The irony here is considerable. A tactical innovation necessary to sustain farm union influence in the vineyards during the late 1960s would now become the organizing principle around which the entire organization was reshaped and an actual obstacle to the rebirth of the union when farm worker militancy had a genuine renaissance late in the 1970s. Bardacke offers a revealing story exemplifying this dynamic in his chapter recounting the union’s 1974 “Campaign Against Illegals.” Then the UFW both drew up lists of undocumented workers for deportation by the Migra (Immigration and Naturalization Service) and established its own Minutemanlike border patrol in the Arizona desert, the latter run by Cesar’s cousin Manuel, whom Ganz called “the evil twin in a Shakespearean drama.” The UFW claimed that it was trying to get Mexican strike breakers out of the fields, but with at least a hundred thousand undocumented workers in California agriculture— and many more to come—this was an impossible task, even if it were not so politically and socially divisive, breeding hostility to the union among thousands of potential recruits.

Why this disastrous gambit? Bardacke argues that after the Teamsters and the growers had conspired to push a badly disorganized UFW out of many vineyards in 1973, Chavez wanted to restart the grape boycott. Blaming the undocumented provided both an excuse for UFW strike failures and a fresh rationale for UFW fund-raising appeals throughout the country. Many within the union objected to this disastrous program, and the UFW would eventually come to champion the rights of undocumented immigrants, but in the fields and migrant Mexican communities, the whole affair bred distrust and dissention.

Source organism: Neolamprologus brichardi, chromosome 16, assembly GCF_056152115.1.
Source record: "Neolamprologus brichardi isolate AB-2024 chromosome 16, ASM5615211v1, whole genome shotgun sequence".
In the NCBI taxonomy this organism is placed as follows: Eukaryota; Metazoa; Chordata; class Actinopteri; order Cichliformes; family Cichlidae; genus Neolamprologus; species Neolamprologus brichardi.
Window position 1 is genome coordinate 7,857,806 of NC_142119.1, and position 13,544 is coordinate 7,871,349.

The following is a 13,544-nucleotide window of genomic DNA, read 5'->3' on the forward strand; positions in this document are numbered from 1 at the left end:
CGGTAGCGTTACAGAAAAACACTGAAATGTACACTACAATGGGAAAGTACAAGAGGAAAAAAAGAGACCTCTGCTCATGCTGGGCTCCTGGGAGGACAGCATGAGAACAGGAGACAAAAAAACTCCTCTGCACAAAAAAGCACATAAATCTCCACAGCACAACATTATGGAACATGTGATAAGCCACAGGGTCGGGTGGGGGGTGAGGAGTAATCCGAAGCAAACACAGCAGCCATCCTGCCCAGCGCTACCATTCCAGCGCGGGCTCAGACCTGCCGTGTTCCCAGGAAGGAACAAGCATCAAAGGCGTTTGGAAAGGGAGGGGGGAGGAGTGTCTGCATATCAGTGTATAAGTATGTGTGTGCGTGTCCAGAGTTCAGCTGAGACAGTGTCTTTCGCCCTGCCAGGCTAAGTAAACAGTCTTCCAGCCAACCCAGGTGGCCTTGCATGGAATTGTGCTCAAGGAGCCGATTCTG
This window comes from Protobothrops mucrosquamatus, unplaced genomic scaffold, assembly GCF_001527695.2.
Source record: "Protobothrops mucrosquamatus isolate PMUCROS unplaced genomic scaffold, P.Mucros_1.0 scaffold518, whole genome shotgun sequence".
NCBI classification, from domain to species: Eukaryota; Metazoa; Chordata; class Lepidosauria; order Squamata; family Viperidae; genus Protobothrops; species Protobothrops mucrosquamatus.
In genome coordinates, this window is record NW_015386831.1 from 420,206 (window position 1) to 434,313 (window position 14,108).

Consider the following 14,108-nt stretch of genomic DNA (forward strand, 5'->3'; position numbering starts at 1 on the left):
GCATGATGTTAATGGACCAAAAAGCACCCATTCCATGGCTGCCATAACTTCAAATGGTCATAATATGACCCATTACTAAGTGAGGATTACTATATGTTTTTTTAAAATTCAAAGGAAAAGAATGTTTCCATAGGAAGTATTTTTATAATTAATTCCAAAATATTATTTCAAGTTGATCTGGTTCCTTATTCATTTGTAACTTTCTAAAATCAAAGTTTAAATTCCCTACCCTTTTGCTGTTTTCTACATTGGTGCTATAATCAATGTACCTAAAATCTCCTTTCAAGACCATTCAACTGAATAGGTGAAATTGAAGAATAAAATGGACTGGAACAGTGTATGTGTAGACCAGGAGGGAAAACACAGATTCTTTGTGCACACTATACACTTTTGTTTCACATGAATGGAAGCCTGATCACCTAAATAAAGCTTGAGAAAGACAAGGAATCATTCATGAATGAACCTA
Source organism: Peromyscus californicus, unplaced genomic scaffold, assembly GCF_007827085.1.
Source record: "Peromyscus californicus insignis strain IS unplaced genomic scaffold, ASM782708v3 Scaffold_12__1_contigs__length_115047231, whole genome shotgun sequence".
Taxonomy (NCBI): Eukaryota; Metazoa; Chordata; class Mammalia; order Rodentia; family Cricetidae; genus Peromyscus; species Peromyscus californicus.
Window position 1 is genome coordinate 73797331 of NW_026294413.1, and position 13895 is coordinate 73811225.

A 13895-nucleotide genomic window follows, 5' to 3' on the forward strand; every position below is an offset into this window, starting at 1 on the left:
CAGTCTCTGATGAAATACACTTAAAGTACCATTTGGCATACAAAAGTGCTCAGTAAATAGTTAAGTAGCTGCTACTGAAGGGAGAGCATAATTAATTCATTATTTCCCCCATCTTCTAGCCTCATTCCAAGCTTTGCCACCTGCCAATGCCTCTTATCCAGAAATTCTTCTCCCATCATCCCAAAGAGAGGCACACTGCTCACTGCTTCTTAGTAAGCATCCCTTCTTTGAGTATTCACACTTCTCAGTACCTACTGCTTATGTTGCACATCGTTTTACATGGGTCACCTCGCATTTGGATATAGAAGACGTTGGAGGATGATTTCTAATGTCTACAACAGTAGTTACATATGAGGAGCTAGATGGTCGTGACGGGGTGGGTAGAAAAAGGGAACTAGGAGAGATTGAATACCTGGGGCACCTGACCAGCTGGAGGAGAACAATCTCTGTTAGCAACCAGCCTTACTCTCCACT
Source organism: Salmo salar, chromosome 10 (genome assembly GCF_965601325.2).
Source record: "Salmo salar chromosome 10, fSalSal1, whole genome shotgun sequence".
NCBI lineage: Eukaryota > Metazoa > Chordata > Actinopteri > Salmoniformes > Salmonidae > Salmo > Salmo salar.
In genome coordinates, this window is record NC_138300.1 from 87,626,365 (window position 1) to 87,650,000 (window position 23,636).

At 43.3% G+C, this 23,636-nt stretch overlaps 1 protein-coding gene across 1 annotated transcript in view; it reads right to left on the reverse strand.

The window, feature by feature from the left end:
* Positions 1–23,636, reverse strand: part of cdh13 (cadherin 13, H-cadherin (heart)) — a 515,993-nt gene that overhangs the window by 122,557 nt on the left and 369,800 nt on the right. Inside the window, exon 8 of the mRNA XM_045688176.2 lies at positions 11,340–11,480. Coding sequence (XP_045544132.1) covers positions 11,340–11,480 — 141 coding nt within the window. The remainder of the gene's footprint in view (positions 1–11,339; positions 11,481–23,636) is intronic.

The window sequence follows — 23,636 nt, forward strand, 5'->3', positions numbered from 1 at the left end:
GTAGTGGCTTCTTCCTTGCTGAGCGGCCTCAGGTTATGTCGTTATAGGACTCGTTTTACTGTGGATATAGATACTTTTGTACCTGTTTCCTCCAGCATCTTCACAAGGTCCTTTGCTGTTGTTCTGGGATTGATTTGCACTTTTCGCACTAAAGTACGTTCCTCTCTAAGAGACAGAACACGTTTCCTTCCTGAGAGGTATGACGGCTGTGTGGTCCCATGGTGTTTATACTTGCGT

There is room for the pendulum on Chavez to swing the other way. We don’t want to demonize him, not that I think Bardacke is doing that (though I haven’t yet read the book). But we are past due for a measured look at Chavez. We can accept his warts, but the warts are very real and need to be accounted for in any discussion of him. I recognize that some Mexican-Americans might find this offensive as Chavez’s beatified image is important to a larger political project, but avoiding his complexities serves no one in the end.